More Screen Time Means Fewer Social Skills

Putting down technology and interacting with peers for just 5 days significantly improved social skills among preteens.

Putting down technology and interacting with peers for just 5 days significantly improved social skills among preteens.

Spending too much time in front of television, computer, and smartphone screens may stunt students’ social skills, new research suggests.

In a recent study published online August 15, 2014, in Computers in Human Behavior, researchers from the University of California, Los Angeles, analyzed the effects that screen time and face-to-face communication have on preteens’ ability to read human emotions and nonverbal social cues.

For the study, a group of 6th graders from a public school in Southern California attended an outdoor, overnight educational camp for 5 days, during which time they did not have access to electronic devices, including television, computers, and phones.

While at camp, the students bunked with their peers in cabins, completed team-building exercises, and participated in other activities that increased their face-to-face social interactions. A control group of students from the same school attended regular classes and did not have any restrictions placed on their screen time. On an average weekday during the school year, both groups of students reported spending approximately 4.5 hours a day texting, watching TV, and playing videogames outside of school.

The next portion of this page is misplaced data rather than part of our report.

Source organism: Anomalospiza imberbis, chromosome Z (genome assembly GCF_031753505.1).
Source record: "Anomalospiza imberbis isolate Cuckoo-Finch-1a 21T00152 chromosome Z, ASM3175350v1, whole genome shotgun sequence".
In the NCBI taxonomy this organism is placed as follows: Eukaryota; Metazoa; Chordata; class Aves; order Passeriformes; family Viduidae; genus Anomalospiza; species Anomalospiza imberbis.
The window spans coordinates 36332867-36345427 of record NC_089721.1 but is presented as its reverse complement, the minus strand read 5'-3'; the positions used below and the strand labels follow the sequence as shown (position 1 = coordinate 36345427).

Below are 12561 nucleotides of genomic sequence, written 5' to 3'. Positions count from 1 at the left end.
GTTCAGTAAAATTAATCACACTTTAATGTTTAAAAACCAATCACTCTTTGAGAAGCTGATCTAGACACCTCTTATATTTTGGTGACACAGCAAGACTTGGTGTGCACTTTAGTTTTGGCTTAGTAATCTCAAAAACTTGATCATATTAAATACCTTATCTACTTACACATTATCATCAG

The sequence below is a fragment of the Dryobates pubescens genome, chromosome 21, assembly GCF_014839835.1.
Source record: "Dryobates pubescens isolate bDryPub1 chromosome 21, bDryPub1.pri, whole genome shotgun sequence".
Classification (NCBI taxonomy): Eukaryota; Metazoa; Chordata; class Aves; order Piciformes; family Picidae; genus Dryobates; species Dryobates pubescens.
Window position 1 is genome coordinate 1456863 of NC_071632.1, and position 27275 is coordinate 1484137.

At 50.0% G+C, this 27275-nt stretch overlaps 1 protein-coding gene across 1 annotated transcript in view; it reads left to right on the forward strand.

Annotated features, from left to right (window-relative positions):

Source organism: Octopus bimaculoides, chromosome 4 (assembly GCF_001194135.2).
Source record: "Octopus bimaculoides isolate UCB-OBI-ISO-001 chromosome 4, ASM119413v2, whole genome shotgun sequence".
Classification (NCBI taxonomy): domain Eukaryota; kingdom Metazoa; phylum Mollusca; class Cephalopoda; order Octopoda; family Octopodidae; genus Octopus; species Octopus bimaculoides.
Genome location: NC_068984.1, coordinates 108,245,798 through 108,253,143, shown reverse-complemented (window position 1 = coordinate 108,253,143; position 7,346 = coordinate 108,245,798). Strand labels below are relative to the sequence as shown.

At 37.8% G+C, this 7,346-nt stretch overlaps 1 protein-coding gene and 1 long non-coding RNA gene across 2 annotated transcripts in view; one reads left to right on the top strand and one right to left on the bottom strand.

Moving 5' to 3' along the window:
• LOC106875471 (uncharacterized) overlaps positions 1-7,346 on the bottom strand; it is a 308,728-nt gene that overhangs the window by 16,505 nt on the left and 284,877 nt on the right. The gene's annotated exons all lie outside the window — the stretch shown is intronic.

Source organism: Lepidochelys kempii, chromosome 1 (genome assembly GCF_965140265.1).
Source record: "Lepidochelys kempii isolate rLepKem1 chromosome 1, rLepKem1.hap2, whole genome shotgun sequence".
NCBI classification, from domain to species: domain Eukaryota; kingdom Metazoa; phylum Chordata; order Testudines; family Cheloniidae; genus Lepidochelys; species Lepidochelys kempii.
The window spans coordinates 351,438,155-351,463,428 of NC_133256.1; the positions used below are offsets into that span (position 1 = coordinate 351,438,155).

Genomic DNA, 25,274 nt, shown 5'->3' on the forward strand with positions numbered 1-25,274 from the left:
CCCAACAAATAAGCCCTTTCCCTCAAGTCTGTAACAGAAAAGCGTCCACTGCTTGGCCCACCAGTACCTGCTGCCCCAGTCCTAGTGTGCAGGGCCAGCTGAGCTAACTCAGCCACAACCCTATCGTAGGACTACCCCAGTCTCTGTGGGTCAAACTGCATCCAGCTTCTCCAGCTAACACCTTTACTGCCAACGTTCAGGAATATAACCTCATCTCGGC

At the start and end of the camp week, all students were shown photographs of actors and asked to write down what emotion they portrayed. The students were also asked to decipher the emotional states of actors in videotaped scenes that did not have sound.

The researchers found that those who spent less time with technology and more time engaging with their peers face-to-face had significantly improved scores on reading facial emotions. The students who attended camp made an average of 14.02 errors on the photo recognition test before camp and 9.42 errors after camp, for a total reduction of 4.61 errors, while students in the control group saw an average reduction of 2.43 errors between the pre- and posttests.

Similar results were found for the video test, as children in the camp group identified 26% of emotions portrayed in video scenes correctly before attending camp and 31% correctly afterward. Scores for those in the control group did not improve over the week and remained at 28% correct for the pre- and posttest.

“While digital media provide many useful ways to communicate and learn, our study suggests that skills in reading human emotion may be diminished when children’s face-to-face interaction is displaced by technologically mediated communication,” the study authors wrote. “The results of this study should introduce a much-needed societal conversation about the costs and benefits of the enormous amount of time children spend with screens, both inside and outside the classroom.”